Thou art my beloved son []
The three synoptists give the saying in the same form: Thou art my son, the beloved. [source]

Reverse Greek Commentary Search for Mark 1:11

Mark 12:6 A beloved son [υιον αγαπητον]
Luke 20:13 has τον υιον τον αγαπητον — ton huion ton agapēton Jesus evidently has in mind the language of the Father to him at his baptism (Mark 1:11; Matthew 3:17; Luke 3:22). [source]
Luke 3:22 The Holy Ghost [το πνευμα το αγιον]
The Holy Spirit. Mark 1:10 has merely the Spirit Alone in Luke who has also “as a dove” (ως περιστεραν — hōs peristeran) like Matthew and Mark. This probably means that the Baptist saw the vision that looked like a dove. Nothing is gained by denying the fact or possibility of the vision that looked like a dove. God manifests his power as he will. The symbolism of the dove for the Holy Spirit is intelligible. We are not to understand that this was the beginning of the Incarnation of Christ as the Cerinthian Gnostics held. But this fresh influx of the Holy Spirit may have deepened the Messianic consciousness of Jesus and certainly revealed him to the Baptist as God‘s Son.And a voice came out of heaven Same construction of infinitive with accusative of general reference. The voice of the Father to the Son is given here as in Mark 1:11, which see, and Matthew 3:17 for discussion of the variation there. The Trinity here manifest themselves at the baptism of Jesus which constitutes the formal entrance of Jesus upon his Messianic ministry. He enters upon it with the Father‘s blessing and approval and with the power of the Holy Spirit upon him. The deity of Christ here appears in plain form in the Synoptic Gospels. The consciousness of Christ is as clear on this point here as in the Gospel of John where the Baptist describes him after his baptism as the Son of God (John 1:34). [source]
Luke 9:35 Out of the cloud [εκ της νεπελης]
This voice was the voice of the Father like that at the baptism of Jesus (Luke 3:22; Mark 1:11; Matthew 3:17) and like that near the end (John 12:28-30) when the people thought it was a clap of thunder or an angel.My son, my chosen (ο υιος μου ο εκλελεγμενος — Ho huios mou ho eklelegmenos). So the best documents (Aleph B L Syriac Sinaitic). The others make it “My Beloved” as in Mark 9:7; Matthew 17:5. These disciples are commanded to hear Jesus, God‘s Son, even when he predicts his death, a pointed rebuke to Simon Peter as to all. [source]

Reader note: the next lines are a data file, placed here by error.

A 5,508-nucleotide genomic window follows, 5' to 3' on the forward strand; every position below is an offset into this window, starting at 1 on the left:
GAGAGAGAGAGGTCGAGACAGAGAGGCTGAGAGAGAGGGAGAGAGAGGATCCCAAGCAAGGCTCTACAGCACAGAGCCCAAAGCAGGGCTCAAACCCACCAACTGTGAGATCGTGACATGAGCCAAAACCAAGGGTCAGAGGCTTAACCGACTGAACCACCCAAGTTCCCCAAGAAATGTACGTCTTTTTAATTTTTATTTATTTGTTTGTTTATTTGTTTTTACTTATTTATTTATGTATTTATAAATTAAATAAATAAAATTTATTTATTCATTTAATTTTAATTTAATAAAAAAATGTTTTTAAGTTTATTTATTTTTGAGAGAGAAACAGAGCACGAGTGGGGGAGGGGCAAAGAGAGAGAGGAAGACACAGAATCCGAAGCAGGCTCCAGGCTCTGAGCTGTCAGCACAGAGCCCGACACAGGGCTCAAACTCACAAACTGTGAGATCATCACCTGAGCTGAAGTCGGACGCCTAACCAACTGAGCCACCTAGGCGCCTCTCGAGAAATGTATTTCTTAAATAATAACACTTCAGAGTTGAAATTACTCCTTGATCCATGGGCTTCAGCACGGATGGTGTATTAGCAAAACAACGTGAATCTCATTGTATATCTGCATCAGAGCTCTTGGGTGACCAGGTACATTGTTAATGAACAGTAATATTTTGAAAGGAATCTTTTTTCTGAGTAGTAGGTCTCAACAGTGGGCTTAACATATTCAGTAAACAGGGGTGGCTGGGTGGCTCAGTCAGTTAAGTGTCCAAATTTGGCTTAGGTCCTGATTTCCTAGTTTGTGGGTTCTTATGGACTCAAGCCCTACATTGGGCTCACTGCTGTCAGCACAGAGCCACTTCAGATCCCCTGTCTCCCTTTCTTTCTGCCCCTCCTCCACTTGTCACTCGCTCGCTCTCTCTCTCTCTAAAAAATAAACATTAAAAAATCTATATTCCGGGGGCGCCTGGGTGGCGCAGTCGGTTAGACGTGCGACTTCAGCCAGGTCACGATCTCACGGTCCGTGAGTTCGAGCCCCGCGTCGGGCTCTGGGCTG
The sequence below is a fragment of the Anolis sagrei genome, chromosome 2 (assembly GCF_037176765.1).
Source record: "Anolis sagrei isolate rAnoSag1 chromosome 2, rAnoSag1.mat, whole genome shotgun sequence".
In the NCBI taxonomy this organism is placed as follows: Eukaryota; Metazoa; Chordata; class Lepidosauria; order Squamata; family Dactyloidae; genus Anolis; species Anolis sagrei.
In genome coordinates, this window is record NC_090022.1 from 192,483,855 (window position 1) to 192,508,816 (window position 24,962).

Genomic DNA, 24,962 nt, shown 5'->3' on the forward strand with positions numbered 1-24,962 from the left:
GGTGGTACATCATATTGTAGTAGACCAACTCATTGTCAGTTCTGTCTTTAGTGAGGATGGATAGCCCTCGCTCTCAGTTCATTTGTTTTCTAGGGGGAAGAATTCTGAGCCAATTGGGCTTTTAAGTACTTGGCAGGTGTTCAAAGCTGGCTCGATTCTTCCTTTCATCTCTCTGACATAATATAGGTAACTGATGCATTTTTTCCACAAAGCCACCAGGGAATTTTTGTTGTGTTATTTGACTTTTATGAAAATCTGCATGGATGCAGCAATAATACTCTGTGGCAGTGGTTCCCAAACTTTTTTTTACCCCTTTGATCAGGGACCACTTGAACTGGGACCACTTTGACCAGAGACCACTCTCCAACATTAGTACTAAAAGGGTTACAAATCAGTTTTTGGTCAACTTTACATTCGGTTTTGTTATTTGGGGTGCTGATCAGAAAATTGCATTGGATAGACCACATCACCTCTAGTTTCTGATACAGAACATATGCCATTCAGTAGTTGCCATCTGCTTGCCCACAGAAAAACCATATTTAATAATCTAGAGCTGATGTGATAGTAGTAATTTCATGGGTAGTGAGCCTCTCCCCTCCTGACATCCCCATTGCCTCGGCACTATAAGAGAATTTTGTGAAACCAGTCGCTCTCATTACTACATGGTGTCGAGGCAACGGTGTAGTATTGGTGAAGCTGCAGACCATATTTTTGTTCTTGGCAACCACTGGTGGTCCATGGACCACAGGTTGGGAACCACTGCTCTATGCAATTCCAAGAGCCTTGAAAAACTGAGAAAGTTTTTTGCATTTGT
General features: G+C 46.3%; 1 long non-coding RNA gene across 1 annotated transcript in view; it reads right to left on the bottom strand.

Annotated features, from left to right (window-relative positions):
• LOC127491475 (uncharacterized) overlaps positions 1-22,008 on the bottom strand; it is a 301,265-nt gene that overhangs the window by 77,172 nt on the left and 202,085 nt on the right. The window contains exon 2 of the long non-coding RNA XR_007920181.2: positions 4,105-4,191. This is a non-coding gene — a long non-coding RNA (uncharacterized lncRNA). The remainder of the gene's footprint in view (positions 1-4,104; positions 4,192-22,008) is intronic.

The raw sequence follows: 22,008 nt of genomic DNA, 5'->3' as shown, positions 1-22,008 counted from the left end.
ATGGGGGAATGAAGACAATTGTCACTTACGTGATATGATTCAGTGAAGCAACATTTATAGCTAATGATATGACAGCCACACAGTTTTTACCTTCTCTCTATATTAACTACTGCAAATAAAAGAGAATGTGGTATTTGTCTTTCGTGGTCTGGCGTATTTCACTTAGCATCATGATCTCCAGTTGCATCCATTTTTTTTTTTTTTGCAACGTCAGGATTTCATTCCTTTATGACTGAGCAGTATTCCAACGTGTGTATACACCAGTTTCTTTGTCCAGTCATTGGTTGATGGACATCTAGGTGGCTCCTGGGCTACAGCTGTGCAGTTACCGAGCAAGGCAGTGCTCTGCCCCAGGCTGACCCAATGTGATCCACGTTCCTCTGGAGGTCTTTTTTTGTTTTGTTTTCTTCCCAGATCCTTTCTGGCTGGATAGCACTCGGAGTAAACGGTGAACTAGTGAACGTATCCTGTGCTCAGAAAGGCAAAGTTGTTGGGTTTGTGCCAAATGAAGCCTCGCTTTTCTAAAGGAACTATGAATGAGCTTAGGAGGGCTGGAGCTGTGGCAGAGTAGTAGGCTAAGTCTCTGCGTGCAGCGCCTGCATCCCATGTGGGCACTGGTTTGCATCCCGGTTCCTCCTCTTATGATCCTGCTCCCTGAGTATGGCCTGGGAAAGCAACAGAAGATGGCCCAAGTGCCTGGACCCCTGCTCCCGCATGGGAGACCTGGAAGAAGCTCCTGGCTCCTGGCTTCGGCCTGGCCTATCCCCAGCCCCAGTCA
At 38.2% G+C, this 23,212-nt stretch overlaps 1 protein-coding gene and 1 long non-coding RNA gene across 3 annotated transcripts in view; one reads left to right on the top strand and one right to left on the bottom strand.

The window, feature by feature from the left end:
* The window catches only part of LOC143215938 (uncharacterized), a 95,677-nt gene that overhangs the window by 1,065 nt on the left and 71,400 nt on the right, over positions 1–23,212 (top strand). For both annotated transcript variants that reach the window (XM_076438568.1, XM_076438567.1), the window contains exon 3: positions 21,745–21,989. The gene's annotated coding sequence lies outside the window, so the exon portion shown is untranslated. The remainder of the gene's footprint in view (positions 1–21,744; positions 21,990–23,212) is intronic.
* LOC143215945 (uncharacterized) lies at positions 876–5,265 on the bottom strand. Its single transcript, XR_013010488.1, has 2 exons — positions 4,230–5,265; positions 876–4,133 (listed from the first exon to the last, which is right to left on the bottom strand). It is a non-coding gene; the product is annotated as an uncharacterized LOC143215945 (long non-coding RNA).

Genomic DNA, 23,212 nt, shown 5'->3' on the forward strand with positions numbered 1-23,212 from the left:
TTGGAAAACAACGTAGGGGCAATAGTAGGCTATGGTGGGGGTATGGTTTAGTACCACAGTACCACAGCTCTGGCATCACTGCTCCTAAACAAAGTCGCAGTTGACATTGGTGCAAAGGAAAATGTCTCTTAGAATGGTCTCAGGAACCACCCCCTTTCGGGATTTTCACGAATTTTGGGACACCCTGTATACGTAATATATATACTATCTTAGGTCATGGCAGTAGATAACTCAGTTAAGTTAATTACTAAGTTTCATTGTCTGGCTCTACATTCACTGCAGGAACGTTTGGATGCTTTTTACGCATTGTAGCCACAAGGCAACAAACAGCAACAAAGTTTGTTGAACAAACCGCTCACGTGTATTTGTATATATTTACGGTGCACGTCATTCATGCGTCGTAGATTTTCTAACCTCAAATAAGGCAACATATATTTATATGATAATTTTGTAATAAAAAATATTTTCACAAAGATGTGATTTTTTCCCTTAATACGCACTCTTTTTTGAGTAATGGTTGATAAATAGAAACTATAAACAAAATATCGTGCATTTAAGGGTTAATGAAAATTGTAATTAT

Luke 3:22 And a voice came out of heaven [και πωνην εχ ουρανου γενεσται]
Same construction of infinitive with accusative of general reference. The voice of the Father to the Son is given here as in Mark 1:11, which see, and Matthew 3:17 for discussion of the variation there. The Trinity here manifest themselves at the baptism of Jesus which constitutes the formal entrance of Jesus upon his Messianic ministry. He enters upon it with the Father‘s blessing and approval and with the power of the Holy Spirit upon him. The deity of Christ here appears in plain form in the Synoptic Gospels. The consciousness of Christ is as clear on this point here as in the Gospel of John where the Baptist describes him after his baptism as the Son of God (John 1:34). [source]
John 1:34 I have seen [εωρακα]
Present perfect active of οραω — horaō John repeats the statement of John 1:32 Have borne witness Perfect active indicative of μαρτυρεω — martureō for which verb see John 1:32. This is the Son of God The Baptist saw the Spirit come on Jesus at his baptism and undoubtedly heard the Father‘s voice hail him as “My Beloved Son” (Mark 1:11; Matthew 3:17; Luke 3:22). Nathanael uses it as a Messianic title (John 1:49) as does Martha (John 11:27). The Synoptics use it also of Christ (Mark 3:11; Matthew 14:33; Luke 22:70). Caiaphas employs it to Christ as a Messianic title (Matthew 26:63) and Jesus confessed under oath that he was (verse Matthew 26:64), thus applying the term to himself as he does in John‘s Gospel (John 5:25; John 10:36; John 11:4) and by implication (the Father, the Son) in Matthew 11:27 (Luke 10:22). Hence in the Synoptics also Jesus calls himself the Son of God. The phrase means more than just Messiah and expresses the peculiar relation of the Son to the Father (John 3:18; John 5:25; John 17:5; John 19:7; John 20:31) like that of the Logos with God in John 1:1. [source]